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Unemployment and wage data out this week are likely to cause their usual amounts of uncertainty about the state of the economy.
The economy weakened over the September quarter, as did indicators of the labour market.
However, the June quarter employment and unemployment figures were probably "too bad to be true", and on balance, economists are expecting some payback from the weakness.
Tomorrow, the Labour Cost Index and the Quarterly Employment Survey will be released, followed on Thursday by the Household Labour Force Survey, the official measure of unemployment.
Westpac economist Felix Delbruck favoured the LCI as a preferred measure of wage inflation because it was "purified" of changes in the job mix and in labour productivity.
The quarterly survey's average wage was both harder to pick and less meaningful as it was heavily affected by changes in the mix of jobs in the economy and in the survey sample.
Westpac was forecasting wage growth in all sectors, excluding overtime, to have risen 0.6% in the three months ended September to give annual wage growth of 2%. Private sector wage growth was forecast to have grown 2.1% annually excluding overtime and 2.5% including overtime. Private sector wages as measured by the quarterly survey are forecast to have grown by 0.8% in the quarter and 2.4% annually.
"There is nothing to suggest a strong updrift in wage growth right now, pockets of strength in Canterbury aside. While there's some reason to think the 'trend' rate of unemployment has dried up as a result of the Canterbury earthquakes, unemployment well above 6% is north of a trend."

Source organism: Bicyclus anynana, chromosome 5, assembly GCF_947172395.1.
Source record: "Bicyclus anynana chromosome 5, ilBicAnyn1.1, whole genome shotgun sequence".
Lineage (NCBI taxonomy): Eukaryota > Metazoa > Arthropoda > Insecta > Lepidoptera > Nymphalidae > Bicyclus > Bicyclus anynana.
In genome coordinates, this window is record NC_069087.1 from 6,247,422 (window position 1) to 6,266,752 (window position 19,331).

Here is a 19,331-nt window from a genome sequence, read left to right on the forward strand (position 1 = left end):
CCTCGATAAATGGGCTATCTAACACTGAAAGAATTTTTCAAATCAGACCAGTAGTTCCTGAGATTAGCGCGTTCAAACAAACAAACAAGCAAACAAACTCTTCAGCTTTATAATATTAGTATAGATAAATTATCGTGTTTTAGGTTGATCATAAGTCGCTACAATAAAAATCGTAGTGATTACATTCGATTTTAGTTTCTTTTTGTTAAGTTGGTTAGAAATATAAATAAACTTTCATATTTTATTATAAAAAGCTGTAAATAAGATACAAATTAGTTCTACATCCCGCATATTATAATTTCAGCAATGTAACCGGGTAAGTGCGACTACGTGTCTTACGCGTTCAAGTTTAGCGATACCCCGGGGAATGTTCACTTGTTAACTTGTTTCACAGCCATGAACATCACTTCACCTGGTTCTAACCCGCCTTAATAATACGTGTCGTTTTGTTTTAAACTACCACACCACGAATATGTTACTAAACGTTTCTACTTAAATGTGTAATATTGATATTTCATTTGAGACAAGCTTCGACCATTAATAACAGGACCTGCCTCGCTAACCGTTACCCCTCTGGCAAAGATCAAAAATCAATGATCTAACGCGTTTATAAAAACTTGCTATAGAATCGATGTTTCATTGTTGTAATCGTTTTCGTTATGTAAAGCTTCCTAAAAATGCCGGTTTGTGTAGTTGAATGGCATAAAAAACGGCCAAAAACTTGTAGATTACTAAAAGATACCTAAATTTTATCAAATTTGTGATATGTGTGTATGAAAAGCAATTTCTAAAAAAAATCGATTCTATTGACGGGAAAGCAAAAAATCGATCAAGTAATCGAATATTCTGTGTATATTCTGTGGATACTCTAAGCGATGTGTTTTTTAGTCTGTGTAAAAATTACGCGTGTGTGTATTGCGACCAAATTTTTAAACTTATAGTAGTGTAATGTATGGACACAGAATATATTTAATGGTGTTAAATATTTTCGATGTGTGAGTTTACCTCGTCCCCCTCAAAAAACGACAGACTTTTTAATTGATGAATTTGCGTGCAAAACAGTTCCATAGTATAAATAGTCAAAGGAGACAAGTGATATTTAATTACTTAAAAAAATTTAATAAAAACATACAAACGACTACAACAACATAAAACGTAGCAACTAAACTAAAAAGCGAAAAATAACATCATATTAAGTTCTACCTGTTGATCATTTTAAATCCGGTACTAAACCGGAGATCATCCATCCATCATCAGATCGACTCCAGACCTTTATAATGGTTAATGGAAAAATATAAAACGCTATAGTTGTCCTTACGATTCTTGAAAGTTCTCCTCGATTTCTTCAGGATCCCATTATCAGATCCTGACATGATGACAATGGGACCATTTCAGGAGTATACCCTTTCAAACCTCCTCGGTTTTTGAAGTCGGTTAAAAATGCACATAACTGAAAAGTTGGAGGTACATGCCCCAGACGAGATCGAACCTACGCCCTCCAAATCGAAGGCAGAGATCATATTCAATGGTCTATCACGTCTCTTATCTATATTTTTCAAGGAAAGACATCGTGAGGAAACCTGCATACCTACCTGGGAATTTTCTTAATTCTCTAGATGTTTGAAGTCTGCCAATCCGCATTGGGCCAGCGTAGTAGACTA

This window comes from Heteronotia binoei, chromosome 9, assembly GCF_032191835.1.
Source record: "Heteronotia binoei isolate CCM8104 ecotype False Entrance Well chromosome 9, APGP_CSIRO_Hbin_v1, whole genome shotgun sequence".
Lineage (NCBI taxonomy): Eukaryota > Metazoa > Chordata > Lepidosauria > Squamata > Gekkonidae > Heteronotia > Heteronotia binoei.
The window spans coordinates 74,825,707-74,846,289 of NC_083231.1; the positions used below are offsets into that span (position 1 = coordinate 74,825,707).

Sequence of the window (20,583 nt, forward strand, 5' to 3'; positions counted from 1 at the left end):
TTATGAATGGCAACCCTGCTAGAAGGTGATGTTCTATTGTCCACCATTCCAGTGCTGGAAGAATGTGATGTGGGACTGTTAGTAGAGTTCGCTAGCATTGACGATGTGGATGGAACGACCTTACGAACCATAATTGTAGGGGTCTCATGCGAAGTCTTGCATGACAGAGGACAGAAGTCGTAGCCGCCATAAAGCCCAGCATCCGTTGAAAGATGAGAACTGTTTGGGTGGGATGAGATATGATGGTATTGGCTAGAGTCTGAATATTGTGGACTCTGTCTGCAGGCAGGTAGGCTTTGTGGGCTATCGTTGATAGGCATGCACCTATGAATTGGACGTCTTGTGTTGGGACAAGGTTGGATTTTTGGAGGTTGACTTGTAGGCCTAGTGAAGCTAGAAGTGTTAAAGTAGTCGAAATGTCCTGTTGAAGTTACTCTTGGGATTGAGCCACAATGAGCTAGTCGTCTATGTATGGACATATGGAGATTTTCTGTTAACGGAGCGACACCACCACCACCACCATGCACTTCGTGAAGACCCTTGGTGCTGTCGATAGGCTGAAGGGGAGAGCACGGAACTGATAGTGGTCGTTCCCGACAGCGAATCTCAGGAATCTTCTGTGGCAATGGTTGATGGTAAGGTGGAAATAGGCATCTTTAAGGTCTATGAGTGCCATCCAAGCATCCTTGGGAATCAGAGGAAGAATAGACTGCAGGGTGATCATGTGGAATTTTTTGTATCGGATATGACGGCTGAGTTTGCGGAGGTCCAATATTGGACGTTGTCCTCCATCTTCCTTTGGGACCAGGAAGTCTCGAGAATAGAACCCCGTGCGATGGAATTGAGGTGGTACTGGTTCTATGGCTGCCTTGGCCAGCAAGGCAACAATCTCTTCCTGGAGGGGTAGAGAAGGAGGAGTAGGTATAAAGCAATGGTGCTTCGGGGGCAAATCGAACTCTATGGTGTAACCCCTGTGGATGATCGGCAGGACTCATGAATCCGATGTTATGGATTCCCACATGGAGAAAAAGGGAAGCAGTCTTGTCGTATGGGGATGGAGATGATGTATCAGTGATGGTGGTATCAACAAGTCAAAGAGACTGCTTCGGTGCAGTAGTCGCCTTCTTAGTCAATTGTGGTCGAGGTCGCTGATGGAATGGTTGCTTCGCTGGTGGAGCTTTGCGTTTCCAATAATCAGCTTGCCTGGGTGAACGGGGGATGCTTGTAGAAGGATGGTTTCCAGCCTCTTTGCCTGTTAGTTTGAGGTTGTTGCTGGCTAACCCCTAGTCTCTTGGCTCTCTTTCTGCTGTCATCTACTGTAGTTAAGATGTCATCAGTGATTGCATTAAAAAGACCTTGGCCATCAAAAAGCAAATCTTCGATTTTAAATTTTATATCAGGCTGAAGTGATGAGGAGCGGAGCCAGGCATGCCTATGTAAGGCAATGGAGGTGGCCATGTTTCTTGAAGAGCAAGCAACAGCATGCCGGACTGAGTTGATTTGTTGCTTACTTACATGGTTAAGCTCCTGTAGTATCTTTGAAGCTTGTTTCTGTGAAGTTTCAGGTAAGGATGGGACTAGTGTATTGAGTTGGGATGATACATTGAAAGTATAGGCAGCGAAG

Inflation expectations had fallen and LCI wage inflation was expected to be below its seasonal average for the September quarter, Mr Delbruck said.
The Household Labour Force Survey was hard to forecast at the best of times and surprises almost invariably got a market reaction.
With the economy undergoing significant shifts in composition, New Zealand was experiencing unusually uncertain times, he said.
Westpac was forecasting an unemployment rate of 6.7% for September, down slightly from 6.8% in June. The participation rate was expected to have gone up slightly to 68.5% but hours worked were expected to have fallen 1.1%.
Increasingly, there was a two-speed economy and labour market, and that could be affecting the business surveys used as labour market indicators, Mr Delbruck said.
Canterbury reconstruction was accelerating rapidly while other regions and industries were sagging.
"There's a risk that the surveys are understating that localised strength - they count the responses of businesses not how many people those businesses are hiring or firing."
• Employment growth: 0.8%
• Unemployment: 6.7%
• Hours worked: -1.1%
• Wage growth: 2%